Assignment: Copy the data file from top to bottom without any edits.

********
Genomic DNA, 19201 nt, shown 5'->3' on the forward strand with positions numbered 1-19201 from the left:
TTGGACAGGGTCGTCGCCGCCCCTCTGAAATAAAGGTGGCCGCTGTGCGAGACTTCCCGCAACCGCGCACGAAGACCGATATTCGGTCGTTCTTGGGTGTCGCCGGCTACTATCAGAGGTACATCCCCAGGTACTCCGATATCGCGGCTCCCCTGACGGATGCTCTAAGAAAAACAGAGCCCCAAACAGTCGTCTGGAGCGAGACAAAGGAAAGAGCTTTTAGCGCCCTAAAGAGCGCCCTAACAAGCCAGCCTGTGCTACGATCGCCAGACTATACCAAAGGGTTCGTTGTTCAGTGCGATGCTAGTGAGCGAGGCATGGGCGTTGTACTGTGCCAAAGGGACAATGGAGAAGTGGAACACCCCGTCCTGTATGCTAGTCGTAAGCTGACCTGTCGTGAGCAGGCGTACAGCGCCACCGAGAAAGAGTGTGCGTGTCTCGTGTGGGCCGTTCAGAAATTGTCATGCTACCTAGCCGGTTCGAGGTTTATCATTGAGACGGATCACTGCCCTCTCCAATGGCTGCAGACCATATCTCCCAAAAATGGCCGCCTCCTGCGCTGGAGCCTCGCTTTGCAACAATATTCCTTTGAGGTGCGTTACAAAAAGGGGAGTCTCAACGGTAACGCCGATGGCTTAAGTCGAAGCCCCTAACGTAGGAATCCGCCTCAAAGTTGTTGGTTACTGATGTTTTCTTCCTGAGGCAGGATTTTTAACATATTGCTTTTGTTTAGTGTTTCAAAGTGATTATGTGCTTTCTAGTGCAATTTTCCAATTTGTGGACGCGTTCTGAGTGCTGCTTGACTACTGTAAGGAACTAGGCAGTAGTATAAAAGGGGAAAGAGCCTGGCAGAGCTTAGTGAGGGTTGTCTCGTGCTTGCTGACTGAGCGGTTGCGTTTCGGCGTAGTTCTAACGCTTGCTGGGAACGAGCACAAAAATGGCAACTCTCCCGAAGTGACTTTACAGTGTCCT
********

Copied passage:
Genomic DNA, 19201 nt, shown 5'->3' on the forward strand with positions numbered 1-19201 from the left:
TTGGACAGGGTCGTCGCCGCCCCTCTGAAATAAAGGTGGCCGCTGTGCGAGACTTCCCGCAACCGCGCACGAAGACCGATATTCGGTCGTTCTTGGGTGTCGCCGGCTACTATCAGAGGTACATCCCCAGGTACTCCGATATCGCGGCTCCCCTGACGGATGCTCTAAGAAAAACAGAGCCCCAAACAGTCGTCTGGAGCGAGACAAAGGAAAGAGCTTTTAGCGCCCTAAAGAGCGCCCTAACAAGCCAGCCTGTGCTACGATCGCCAGACTATACCAAAGGGTTCGTTGTTCAGTGCGATGCTAGTGAGCGAGGCATGGGCGTTGTACTGTGCCAAAGGGACAATGGAGAAGTGGAACACCCCGTCCTGTATGCTAGTCGTAAGCTGACCTGTCGTGAGCAGGCGTACAGCGCCACCGAGAAAGAGTGTGCGTGTCTCGTGTGGGCCGTTCAGAAATTGTCATGCTACCTAGCCGGTTCGAGGTTTATCATTGAGACGGATCACTGCCCTCTCCAATGGCTGCAGACCATATCTCCCAAAAATGGCCGCCTCCTGCGCTGGAGCCTCGCTTTGCAACAATATTCCTTTGAGGTGCGTTACAAAAAGGGGAGTCTCAACGGTAACGCCGATGGCTTAAGTCGAAGCCCCTAACGTAGGAATCCGCCTCAAAGTTGTTGGTTACTGATGTTTTCTTCCTGAGGCAGGATTTTTAACATATTGCTTTTGTTTAGTGTTTCAAAGTGATTATGTGCTTTCTAGTGCAATTTTCCAATTTGTGGACGCGTTCTGAGTGCTGCTTGACTACTGTAAGGAACTAGGCAGTAGTATAAAAGGGGAAAGAGCCTGGCAGAGCTTAGTGAGGGTTGTCTCGTGCTTGCTGACTGAGCGGTTGCGTTTCGGCGTAGTTCTAACGCTTGCTGGGAACGAGCACAAAAATGGCAACTCTCCCGAAGTGACTTTACAGTGTCCT